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  • Resilient Practice

How to Find your Centre

Updated: Jun 19, 2021

"Be the calm eye of the storm where nothing phases you, focus on your centre to remain balanced, let your life flow like a stream of wind" – Jay Woodman

We continue to live in times of uncertainty. Many of us have learned strategies for adapting to a new way of life and some of us have endured great hardship.

This week we would like to share a tool which will help you to create a sense of balance and calm when things in feel a little turbulent and beyond your control.

Do you ever experience mood swings? Have you noticed how some people appear to express a wider fluctuation of emotion than others? Often people who are capable of being very ‘up’ seem also capable of being very ‘down.’ Conversely, some people present as solid, stable and unwavering in most situations.

The way that we are feeling is undoubtedly influenced by our circumstances, however we do not all respond to events in the same way. Our emotions are coloured by what is going on with us internally.

Clearly, life affects mood; but to what degree we are influenced may vary from person to person. The distance our current mood is able to swing away from a balanced centre point, seems to be an individual thing.

Whist we can all think of people on either end of the spectrum, everyone appears to sit somewhere along it. Imagine it like a swinging pendulum. Some cover a greater distance, but all have to arrive back at a balanced equilibrium when the drama is over.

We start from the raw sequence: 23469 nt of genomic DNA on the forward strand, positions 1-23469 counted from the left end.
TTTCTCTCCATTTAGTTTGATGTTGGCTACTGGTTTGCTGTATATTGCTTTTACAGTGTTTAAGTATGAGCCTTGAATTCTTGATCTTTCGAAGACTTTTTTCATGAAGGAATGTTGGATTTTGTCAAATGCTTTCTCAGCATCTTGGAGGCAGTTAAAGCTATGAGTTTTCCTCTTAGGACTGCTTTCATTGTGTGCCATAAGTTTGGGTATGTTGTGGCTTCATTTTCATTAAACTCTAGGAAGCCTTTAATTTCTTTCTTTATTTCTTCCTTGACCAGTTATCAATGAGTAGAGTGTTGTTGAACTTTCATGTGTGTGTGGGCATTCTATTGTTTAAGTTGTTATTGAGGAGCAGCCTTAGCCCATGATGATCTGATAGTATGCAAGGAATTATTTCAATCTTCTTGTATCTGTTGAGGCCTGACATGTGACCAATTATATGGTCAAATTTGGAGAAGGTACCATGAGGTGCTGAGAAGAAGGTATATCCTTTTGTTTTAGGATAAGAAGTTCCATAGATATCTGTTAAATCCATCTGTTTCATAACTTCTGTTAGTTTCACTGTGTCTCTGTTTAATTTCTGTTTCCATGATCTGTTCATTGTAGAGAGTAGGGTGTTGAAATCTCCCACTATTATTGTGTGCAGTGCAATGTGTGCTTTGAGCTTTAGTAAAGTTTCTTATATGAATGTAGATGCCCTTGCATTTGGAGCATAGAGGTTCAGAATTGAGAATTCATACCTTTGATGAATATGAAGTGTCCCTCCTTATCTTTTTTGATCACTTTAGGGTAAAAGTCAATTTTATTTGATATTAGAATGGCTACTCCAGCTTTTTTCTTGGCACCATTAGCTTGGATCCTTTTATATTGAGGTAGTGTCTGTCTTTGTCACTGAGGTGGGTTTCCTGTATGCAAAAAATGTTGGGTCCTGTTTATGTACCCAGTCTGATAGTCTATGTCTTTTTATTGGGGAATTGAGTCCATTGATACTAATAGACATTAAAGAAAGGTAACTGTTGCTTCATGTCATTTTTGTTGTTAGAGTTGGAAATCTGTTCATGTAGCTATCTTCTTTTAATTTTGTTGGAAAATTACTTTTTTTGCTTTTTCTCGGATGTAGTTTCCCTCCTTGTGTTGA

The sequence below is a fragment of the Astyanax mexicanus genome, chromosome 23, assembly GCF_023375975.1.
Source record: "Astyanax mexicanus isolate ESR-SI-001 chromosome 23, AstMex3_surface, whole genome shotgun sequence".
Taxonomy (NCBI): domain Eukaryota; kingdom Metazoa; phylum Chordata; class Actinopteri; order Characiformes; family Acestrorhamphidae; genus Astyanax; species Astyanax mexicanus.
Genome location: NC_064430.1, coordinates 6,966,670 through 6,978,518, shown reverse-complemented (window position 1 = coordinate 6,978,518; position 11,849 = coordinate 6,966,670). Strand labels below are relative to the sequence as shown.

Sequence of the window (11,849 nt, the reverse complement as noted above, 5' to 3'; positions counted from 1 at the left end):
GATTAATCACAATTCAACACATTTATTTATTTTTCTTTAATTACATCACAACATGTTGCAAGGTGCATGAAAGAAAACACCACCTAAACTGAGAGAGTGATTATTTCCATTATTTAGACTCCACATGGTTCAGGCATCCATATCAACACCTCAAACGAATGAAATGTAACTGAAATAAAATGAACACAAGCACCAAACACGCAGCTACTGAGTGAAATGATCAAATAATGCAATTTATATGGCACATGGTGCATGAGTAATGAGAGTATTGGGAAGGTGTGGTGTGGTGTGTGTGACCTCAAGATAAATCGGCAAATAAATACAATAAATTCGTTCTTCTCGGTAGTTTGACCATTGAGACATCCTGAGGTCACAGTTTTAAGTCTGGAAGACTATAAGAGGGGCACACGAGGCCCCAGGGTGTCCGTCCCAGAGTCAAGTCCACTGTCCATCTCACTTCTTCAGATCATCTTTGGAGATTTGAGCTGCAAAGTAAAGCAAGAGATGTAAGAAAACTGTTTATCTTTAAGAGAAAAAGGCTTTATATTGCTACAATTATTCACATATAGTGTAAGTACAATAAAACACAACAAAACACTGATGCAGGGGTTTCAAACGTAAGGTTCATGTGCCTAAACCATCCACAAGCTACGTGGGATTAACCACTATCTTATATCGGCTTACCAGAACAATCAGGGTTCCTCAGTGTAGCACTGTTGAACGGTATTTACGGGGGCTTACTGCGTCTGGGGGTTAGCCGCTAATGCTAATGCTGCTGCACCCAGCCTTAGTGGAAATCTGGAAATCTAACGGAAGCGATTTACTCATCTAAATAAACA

In difficult times, it is not easy to acknowledge where highs may balance lows, but there are usually things to be grateful for during adversity.

There is no joy without sorrow, no love without loss, no success without disappointment.

The greatest hardships teach the most valuable lessons, the highest rewards result from the most arduous efforts, and there are wonderful examples of human love, community spirit and sacrifice during a pandemic.

We regularly teach that self-awareness is necessary for resilience and this applies here too. Being aware of the cycles and rhythms of our own mood can be really useful.

We do not remain the same, even when our circumstances do.

If we are feeling low, we can accept that our frame of mind will change at some point. We will not feel like this forever. This is in line with the Buddhist teaching of impermanence. It can be of great comfort to us when we are suffering.

Additionally, if we know that we are feeling a little volatile, we can accept that big changes in mood take up a lot of energy and seek to be kinder to ourselves. We can also consciously question whether that energy is being well spent.

Whatever the highs and lows look like to us, there is always some kind of balance. The extent to which we fluctuate in mood may vary but, when we are aware that we are out of balance, we can consciously work towards finding equilibrium returning to our centre.

‘How to Rise – A Complete Resilience Manual’ from Sheldon Press has a specific tool for finding your centre. It takes you on a journey of self-discovery and shares over 60 tools and techniques to help improve your mental wellbeing, reduce anxiety and allow you to take control of your life

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